Mancos man’s father helped build Durango, brick by brick

Mancos man’s father helped build Durango, brick by brick

Danny Pierce restored these oak buggy wheels in his Mancos garage. He is completely rebuilding a gentleman’s lightweight buggy or carriage to honor his father, who was born in 1869.
Danny Pierce, 3, poses with his dad, 80, for his father’s birthday. Note all the candles on the cake. Thomas G. Pierce, born in 1869, was 77 when Danny was born. At 79, Thomas Pierce was still building houses in Durango, working 12-hour days, hand digging basements and laying brick manufactured at his own brickyard.
Thomas G. Pierce slowly drives a load of bricks from his Durango Brick Yard to the work site for what would become the Smiley Building, which was once Durango’s high school and is now listed on the National Register of Historic Places.
Danny Pierce with his mother’s headstone at Greenmount Cemetery. At 33, Lilah Matilda Stonebarger Powell, married Thomas G. Pierce, 66. It was a Depression-era marriage of convenience, but the couple became loving, reliable partners, and Lilah lived to be 99.
As part of wagon restoration, Loren and Lisa Skyhorse crafted a new leather buggy dashboard to honor Thomas G. Pierce, who owned and ran the Peerless Mine and the Durango Brick Yard, both west of town.
Danny Pierce and his wife, B.J., live in a Victorian-style home in Mancos. Danny retired from the La Plata Electric Association and his wife retired from Fort Lewis College.
A Durango native, Danny Pierce bought an historic Victorian home in Mancos, tried to fix it up, gave up, and let the local fire department burn it down. He then built a new Victorian-style house instead on the same lot.
A red silk rose rests beside a Pierce family headstone in Greenmount Cemetery. The youngest child of a father born in 1869, Danny Pierce is the last family member to place flowers on his relatives’ graves. Each Memorial Day, he brings 34 red roses for family plots.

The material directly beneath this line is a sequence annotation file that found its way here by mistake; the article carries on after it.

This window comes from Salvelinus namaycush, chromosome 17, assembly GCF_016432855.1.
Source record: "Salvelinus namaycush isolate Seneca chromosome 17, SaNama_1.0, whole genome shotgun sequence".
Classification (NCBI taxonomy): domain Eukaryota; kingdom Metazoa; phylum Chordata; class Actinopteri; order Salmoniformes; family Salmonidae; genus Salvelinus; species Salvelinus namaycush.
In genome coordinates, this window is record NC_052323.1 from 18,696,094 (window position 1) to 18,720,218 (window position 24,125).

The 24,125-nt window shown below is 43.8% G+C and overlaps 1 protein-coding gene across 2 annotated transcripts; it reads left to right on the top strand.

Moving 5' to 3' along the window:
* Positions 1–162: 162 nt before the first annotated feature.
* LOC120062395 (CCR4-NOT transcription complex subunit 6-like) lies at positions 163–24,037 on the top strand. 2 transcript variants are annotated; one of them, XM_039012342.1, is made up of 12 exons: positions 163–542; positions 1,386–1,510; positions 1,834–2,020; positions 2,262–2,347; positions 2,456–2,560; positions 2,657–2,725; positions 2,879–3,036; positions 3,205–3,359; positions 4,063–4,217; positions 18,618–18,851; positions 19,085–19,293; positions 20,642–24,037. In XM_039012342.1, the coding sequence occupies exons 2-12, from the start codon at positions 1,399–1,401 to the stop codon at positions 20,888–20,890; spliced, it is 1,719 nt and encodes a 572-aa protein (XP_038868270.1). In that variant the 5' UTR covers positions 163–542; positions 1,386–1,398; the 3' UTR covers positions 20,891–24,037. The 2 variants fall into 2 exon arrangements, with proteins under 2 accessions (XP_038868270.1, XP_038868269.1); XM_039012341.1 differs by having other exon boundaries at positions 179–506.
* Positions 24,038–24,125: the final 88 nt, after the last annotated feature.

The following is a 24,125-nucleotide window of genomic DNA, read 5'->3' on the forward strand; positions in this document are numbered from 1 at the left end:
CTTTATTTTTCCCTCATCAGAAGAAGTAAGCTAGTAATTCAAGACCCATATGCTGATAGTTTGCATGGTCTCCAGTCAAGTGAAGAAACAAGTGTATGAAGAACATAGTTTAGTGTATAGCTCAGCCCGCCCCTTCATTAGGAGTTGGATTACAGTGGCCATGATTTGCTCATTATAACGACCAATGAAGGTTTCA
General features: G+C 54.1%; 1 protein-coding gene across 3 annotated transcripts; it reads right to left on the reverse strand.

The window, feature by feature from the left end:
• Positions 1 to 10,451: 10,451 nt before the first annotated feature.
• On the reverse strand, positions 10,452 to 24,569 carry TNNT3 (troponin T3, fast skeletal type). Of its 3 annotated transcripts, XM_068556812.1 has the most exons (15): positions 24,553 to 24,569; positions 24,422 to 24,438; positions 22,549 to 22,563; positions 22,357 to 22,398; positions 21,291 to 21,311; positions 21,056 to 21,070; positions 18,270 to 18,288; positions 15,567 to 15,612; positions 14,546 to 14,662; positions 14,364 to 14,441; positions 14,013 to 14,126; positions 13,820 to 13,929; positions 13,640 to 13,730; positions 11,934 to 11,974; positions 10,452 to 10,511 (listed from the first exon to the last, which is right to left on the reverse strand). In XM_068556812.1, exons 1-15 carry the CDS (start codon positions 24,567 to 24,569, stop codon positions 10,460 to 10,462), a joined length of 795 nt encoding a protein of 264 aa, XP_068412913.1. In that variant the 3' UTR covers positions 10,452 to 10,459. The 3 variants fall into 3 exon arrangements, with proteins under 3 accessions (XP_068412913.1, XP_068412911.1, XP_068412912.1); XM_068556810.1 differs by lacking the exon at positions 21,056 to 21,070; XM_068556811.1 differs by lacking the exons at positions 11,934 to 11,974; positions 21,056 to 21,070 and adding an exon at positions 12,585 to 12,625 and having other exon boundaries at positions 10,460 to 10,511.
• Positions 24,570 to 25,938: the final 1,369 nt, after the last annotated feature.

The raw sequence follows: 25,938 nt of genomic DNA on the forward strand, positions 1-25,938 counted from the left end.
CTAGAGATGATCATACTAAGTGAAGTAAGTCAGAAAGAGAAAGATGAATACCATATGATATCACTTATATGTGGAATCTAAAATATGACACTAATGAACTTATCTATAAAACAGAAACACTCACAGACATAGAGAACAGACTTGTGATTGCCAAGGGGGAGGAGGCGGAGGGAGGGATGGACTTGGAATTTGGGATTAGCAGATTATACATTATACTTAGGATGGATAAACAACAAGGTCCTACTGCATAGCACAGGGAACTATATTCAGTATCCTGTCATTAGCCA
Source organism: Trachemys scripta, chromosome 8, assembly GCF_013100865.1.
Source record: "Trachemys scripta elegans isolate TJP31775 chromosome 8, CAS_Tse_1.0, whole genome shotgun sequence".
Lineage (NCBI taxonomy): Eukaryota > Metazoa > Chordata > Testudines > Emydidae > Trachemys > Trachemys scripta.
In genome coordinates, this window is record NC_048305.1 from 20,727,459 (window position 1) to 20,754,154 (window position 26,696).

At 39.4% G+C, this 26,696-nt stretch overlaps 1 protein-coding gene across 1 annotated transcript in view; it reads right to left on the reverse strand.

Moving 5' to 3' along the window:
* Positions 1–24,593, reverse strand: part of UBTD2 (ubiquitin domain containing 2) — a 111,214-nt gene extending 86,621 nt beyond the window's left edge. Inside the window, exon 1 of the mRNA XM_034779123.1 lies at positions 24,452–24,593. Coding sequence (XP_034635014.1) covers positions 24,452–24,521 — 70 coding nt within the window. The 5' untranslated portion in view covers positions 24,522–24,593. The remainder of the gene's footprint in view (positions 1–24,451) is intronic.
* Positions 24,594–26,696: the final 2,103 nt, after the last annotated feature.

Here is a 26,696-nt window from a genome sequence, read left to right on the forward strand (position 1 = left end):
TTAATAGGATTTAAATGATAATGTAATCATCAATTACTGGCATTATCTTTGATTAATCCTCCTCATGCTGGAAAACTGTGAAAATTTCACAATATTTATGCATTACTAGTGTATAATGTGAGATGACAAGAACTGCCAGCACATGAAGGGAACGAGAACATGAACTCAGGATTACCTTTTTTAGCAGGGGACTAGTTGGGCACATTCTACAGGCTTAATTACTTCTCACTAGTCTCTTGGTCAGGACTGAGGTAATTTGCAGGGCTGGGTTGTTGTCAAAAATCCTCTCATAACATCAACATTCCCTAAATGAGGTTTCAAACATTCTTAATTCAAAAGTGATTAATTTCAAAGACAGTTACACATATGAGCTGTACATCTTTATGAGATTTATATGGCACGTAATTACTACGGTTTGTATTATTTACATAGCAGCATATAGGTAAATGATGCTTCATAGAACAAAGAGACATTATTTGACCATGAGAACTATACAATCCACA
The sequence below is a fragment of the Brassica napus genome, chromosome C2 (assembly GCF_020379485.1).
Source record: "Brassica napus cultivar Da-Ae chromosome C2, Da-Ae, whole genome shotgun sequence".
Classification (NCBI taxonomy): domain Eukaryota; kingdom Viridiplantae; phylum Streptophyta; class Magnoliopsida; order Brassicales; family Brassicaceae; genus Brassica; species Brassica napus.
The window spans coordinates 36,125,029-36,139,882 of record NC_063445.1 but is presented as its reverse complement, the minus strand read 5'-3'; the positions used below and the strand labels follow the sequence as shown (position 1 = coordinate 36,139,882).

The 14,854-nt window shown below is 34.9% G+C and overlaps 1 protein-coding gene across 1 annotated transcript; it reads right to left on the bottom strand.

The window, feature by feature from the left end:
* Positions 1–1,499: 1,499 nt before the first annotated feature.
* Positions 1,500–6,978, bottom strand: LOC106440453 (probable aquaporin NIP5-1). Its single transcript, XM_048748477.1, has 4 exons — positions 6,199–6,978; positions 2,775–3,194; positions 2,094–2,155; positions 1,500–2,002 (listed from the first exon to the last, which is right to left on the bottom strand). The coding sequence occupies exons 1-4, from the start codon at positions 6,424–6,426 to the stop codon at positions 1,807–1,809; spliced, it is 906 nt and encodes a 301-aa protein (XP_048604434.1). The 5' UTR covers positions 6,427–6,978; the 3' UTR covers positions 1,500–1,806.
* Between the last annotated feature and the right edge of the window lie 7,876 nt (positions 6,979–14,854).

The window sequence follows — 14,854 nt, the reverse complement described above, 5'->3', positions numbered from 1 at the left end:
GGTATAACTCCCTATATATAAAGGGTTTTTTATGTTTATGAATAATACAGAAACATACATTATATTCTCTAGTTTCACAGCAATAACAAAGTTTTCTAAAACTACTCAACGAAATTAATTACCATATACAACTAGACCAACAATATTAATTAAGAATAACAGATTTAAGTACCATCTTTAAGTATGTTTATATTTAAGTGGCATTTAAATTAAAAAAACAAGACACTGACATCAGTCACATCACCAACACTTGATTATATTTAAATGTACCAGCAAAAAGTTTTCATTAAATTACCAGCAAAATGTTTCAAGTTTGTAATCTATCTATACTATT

Coal mine owner, sheep rancher, brick producer, the entrepreneurial Thomas G. Pierce invested in coal and gold mines in both Colorado and Nevada. This stock certificate shows shares he owned in one of his many mining ventures.
Danny Pierce poses near his father’s gravestone in Greenmount Cemetery. His dad, who came to Durango in 1892, was 77 when Danny was born.
The Morning Star, Black Diamond, Victory, Osceola, Sunshine and Peerless mines all operated west of Durango on a narrow road that wound past Lightner Creek. This historic image shows the Peerless Mine before U.S. Highway 160 existed. In the depths of the Great Depression, Thomas Pierce gave free coal to poor freezing families who already owed him money.
A small wooden shed on the south side of U.S. Highway 160 and a brick house probably built by Thomas G. Pierce are all that remains of the structures of the Sunshine Mine. Across the road, the Peerless Mine had a tipple, a scale, an engine house with a dynamo capable of generating 440 volts, and mule sheds. Only small pieces of coal can now be found.

Mancos man’s father helped build Durango, brick by brick

Danny Pierce restored these oak buggy wheels in his Mancos garage. He is completely rebuilding a gentleman’s lightweight buggy or carriage to honor his father, who was born in 1869.
Danny Pierce, 3, poses with his dad, 80, for his father’s birthday. Note all the candles on the cake. Thomas G. Pierce, born in 1869, was 77 when Danny was born. At 79, Thomas Pierce was still building houses in Durango, working 12-hour days, hand digging basements and laying brick manufactured at his own brickyard.